Medical Research: What is the background for this study? What are the main findings?
Dr. Todd: This study brings together two lines of research. First, a couple of years ago my colleagues and I reported that in general people literally see emotional aspects of the world as more vivid – as if they burn more brightly on the eye – than mundane things. We call this effect emotionally enhanced vividness, or EEV. Here we wanted to look at how this phenomenon of emotionally enhanced vividness might differ between individuals.
Second, in another previous study we found that people who carry a very common variation in the ADRA2b gene, which influences levels of norepinephrine (a neuromodulator in the brain that is important to the stress response and for emotional influences on memory) were more likely to have their attention captured by emotionally relevant aspects of the world. We also found that how arousing they perceived an event to be at the time it happened predicted how well they remembered it better than for people who did not carry this variation. Here we continued to examine what is unique to this group of people by testing to see if they showed higher levels of the other phenomenon we had found, emotionally enhanced vividness, and what patterns of brain activation would play a role.
Here we found that ADRA2b deletion carriers show greater emotionally enhanced vividness than people who do not carry the deletion variant. We also used functional magnetic resonance imaging (fMRI) to look at brain function and found that deletion carriers showed different patterns of brain activation that were associated with EEV. In particular, they showed greater activity in the ventromedial prefrontal cortex, a region that plays a key role when we evaluate the value or emotional importance of things in the world. So for some people, emotional aspects of the world burn brighter than for others, and they recruit additional brain activity in brain regions that care about emotional relevance.
An example of emotionally enhanced vividness would be if you were walking down the street on a foggy evening, the emotionally relevant objects would stand out more clearly in the mist. So for example, the face of a crying child would stand out more than the neutral face of a casual pedestrian. And our findings show that this is more true for some people than others. For people who have a gene that influences the availability of a neurochemical that is important for the stress response, the crying child’s face would stand out more brightly and sharply than for people who do not, and this is related to greater brain activity that tracks what we care about or what is relevant to us because it is either good or bad.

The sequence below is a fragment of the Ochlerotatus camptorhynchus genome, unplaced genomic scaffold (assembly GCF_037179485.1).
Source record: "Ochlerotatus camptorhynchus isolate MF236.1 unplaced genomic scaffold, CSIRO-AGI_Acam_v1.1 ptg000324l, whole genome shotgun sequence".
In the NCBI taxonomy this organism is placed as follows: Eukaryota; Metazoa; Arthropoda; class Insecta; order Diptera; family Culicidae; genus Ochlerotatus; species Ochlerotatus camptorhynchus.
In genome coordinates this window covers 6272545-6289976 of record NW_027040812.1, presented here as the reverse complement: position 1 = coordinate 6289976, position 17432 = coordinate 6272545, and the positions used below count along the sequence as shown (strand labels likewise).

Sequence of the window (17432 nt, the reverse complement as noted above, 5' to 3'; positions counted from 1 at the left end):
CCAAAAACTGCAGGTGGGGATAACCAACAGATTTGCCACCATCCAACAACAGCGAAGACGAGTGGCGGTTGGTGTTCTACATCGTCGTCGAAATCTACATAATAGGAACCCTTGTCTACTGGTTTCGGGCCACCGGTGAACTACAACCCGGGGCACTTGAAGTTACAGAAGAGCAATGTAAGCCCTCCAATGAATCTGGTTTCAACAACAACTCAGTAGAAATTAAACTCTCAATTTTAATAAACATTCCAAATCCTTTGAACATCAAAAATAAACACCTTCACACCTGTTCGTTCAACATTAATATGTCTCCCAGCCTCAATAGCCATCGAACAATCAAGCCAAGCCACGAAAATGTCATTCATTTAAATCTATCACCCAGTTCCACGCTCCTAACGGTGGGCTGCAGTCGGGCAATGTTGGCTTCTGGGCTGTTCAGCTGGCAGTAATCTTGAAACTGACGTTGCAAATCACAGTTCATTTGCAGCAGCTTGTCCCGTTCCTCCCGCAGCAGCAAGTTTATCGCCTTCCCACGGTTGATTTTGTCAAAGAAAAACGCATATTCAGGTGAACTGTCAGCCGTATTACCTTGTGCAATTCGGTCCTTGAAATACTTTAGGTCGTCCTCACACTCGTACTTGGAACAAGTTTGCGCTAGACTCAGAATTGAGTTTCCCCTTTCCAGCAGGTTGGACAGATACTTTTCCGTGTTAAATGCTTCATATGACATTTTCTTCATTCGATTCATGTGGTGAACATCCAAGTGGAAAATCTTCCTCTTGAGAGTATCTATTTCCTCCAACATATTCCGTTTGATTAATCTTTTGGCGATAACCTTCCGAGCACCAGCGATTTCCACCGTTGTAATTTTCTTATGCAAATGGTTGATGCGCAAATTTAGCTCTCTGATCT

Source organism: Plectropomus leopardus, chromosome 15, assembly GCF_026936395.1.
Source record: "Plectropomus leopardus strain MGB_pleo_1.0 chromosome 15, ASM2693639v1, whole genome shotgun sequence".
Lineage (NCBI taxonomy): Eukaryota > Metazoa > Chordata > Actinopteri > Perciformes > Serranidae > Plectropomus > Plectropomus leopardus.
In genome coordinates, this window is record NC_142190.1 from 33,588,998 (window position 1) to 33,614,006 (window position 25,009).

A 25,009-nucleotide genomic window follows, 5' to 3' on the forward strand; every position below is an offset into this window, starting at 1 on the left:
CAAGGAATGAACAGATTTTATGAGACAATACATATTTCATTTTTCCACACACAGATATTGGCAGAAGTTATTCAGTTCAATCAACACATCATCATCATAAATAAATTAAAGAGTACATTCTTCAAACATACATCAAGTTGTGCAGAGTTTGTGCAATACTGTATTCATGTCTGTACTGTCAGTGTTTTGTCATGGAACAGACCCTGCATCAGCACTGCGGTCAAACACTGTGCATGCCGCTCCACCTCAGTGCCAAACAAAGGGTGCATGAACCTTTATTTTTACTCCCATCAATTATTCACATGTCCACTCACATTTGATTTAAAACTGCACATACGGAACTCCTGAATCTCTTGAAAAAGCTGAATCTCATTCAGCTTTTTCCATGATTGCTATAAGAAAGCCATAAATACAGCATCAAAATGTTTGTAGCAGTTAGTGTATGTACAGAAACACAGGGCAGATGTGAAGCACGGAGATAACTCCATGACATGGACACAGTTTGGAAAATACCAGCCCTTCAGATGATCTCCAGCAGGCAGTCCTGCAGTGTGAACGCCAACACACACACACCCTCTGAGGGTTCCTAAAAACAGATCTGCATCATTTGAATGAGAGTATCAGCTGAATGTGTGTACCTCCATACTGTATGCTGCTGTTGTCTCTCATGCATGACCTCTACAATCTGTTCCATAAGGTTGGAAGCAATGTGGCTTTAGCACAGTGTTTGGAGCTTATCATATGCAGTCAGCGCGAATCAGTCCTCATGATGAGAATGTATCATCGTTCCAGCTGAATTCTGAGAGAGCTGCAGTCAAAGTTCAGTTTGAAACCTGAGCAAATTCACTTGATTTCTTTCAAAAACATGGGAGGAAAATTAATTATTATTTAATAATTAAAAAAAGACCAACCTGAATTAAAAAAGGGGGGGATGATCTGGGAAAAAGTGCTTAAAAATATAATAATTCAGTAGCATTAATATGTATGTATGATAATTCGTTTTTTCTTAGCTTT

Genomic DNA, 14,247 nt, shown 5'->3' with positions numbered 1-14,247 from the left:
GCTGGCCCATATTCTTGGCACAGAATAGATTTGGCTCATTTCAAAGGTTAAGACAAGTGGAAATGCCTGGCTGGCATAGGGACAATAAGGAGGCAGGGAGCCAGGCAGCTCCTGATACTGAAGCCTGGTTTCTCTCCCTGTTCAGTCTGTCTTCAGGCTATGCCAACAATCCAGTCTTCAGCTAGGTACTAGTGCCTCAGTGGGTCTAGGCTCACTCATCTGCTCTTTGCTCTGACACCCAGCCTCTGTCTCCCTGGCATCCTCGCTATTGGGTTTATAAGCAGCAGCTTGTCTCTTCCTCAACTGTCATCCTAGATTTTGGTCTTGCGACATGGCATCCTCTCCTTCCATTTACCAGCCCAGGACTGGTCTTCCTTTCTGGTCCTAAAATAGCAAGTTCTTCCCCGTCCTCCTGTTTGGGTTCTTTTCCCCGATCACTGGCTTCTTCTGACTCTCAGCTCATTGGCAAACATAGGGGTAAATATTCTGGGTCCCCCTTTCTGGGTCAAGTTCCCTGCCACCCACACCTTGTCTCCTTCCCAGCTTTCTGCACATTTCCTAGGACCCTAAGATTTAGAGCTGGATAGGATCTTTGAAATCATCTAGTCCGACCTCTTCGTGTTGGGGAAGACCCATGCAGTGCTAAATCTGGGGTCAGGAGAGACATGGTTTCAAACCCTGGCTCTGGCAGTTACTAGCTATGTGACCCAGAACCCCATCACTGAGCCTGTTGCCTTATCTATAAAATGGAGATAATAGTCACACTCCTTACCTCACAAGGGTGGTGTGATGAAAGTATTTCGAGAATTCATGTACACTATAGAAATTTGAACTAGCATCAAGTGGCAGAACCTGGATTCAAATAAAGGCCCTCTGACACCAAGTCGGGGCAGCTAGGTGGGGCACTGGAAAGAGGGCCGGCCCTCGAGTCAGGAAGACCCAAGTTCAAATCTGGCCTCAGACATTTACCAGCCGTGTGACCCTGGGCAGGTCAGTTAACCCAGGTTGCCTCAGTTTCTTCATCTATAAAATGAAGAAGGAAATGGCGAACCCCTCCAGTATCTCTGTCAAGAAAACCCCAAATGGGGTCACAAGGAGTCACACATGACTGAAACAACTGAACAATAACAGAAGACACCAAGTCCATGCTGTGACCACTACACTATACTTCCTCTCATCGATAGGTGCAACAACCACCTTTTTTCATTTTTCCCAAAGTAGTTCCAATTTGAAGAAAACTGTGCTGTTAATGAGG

Medical Research: What should clinicians and patients take away from your report?
Dr. Todd: Well to me the biggest message is that different individuals literally perceive the world very differently, and one thing that contributes is genetic variations that influence brain activity related to differences in perception. These differences can also contribute to how different individuals respond to traumatic events and also how they respond to treatment. So, for example, clinicians can be aware that treatments that target the noradrenergic system, or exposure therapy, may work very differently in different individuals depending on which variant of the ADRA2b gene they carry. In general I think it adds evidence to support clinician approaches working towards more customized treatments for PTSD and mood disorders than a one-sized fits all prescription. And of course, the genetics is only one piece of the puzzle, as other genes and life experience also play a huge role.
Medical Research: What recommendations do you have for future research as a result of this study?
Dr. Todd: I’m very interested in whether deletion carriers show this enhanced sensitivity to emotionally relevant aspects of the world because they have a greater capacity for emotional learning – that they learn associations between objects and environments and good or bad consequences faster or harder. And whether this applies to positive or appetitive learning that may be linked to addictive behavior as well as to learning associations with negative or fearful events.
MedicalResearch.com Interview with: Rebecca Todd Ph.D. (2015). Emotional Reactivity May Be Genetically Predisposed